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Heart Failure (HF) significantly impacts approximately 26 million people worldwide, causing disruptions in the normal functioning of their hearts. The estimation of left ventricular ejection fraction (LVEF) plays a crucial role in the diagnosis, risk stratification, treatment selection, and monitoring of heart failure. However, achieving a definitive assessment is challenging, necessitating the use of echocardiography. Electrocardiogram (ECG) is a relatively simple, quick to obtain, provides continuous monitoring of patient's cardiac rhythm, and cost-effective procedure compared to echocardiography. In this study, we compare several regression models (support vector machine (SVM), extreme gradient boosting (XGBOOST), gaussian process regression (GPR) and decision tree) for the estimation of LVEF for three groups of HF patients at hourly intervals using 24-hour ECG recordings. Data from 303 HF patients with preserved, mid-range, or reduced LVEF were obtained from a multicentre cohort (American and Greek). ECG extracted features were used to train the different regression models in one-hour intervals. To enhance the best possible LVEF level estimations, hyperparameters tuning in nested loop approach was implemented (the outer loop divides the data into training and testing sets, while the inner loop further divides the training set into smaller sets for cross-validation). LVEF levels were best estimated using rational quadratic GPR and fine decision tree regression models with an average root mean square error (RMSE) of 3.83% and 3.42%, and correlation coefficients of 0.92 (p<0.01) and 0.91 (p<0.01), respectively. Furthermore, according to the experimental findings, the time periods of midnight-1 am, 8-9 am, and 10-11 pm demonstrated to be the lowest RMSE values between the actual and predicted LVEF levels. The findings could potentially lead to the development of an automated screening system for patients with coronary artery disease (CAD) by using the best measurement timings during their circadian cycles.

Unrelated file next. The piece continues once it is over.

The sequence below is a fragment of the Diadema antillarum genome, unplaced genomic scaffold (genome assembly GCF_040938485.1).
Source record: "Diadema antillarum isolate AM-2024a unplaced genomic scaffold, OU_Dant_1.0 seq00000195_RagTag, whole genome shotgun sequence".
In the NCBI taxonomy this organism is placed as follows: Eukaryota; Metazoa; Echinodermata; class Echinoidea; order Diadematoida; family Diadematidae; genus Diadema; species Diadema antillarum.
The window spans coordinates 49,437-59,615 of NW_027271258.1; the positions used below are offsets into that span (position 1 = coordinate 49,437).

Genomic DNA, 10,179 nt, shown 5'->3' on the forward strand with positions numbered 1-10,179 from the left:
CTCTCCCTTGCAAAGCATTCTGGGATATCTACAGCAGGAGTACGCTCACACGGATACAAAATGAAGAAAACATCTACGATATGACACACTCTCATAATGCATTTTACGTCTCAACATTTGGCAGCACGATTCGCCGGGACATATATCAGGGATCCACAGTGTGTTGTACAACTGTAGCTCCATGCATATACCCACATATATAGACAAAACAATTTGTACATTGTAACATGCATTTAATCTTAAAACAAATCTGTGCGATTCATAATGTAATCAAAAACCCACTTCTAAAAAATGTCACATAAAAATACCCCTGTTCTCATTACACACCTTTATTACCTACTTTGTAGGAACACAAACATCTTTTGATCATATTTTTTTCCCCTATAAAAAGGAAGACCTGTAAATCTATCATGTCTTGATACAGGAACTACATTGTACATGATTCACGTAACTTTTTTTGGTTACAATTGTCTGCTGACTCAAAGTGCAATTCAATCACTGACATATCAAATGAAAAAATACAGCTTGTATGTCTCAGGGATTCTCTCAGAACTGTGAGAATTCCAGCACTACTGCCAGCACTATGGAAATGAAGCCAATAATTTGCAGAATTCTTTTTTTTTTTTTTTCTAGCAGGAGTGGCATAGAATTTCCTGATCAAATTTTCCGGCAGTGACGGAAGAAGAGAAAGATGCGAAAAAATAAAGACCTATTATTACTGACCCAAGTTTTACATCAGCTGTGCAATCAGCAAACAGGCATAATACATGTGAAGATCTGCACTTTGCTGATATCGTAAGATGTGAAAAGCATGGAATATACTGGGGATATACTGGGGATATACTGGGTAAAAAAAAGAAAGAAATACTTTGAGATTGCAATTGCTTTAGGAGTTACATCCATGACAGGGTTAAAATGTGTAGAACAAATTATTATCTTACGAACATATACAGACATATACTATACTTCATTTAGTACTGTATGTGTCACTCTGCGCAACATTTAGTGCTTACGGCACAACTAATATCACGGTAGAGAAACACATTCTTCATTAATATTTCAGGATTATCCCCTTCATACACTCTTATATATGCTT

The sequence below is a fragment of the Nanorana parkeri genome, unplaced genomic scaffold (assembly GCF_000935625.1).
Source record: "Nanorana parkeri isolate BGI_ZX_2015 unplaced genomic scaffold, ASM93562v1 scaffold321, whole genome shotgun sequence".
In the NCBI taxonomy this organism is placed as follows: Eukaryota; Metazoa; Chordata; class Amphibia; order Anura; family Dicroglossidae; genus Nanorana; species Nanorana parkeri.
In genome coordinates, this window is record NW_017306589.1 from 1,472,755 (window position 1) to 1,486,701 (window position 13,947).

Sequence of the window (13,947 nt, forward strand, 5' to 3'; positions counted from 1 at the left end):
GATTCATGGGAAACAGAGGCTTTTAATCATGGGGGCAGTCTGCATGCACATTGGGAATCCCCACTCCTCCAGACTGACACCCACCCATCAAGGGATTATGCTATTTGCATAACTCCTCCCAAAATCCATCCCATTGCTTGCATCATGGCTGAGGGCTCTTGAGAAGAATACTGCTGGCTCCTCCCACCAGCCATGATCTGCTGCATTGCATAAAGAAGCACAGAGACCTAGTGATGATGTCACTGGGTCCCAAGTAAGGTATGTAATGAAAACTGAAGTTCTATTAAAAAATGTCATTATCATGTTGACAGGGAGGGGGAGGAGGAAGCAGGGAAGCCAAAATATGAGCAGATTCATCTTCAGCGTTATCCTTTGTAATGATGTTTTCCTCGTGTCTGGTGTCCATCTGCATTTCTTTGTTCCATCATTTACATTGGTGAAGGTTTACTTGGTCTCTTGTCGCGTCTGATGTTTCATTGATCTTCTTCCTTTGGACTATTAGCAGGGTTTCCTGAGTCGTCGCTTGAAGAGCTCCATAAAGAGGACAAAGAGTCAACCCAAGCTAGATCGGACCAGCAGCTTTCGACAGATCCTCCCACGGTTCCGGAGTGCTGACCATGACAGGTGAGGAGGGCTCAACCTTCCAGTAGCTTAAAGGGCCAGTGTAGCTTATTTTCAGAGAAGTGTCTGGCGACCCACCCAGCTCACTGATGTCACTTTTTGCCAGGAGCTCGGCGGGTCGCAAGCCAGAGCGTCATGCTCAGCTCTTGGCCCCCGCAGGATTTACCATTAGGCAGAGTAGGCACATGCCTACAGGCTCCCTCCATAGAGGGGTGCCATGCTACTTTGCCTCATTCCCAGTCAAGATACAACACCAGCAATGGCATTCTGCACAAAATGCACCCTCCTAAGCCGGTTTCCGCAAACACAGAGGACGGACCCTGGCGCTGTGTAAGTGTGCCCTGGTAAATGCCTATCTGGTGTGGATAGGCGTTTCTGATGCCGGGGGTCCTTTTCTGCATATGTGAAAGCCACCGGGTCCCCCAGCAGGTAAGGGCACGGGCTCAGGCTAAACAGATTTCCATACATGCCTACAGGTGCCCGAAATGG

Original publication




Journal article


PLoS One

Publication Date





Humans, Stroke Volume, Ventricular Function, Left, Heart Failure, Electrocardiography, Echocardiography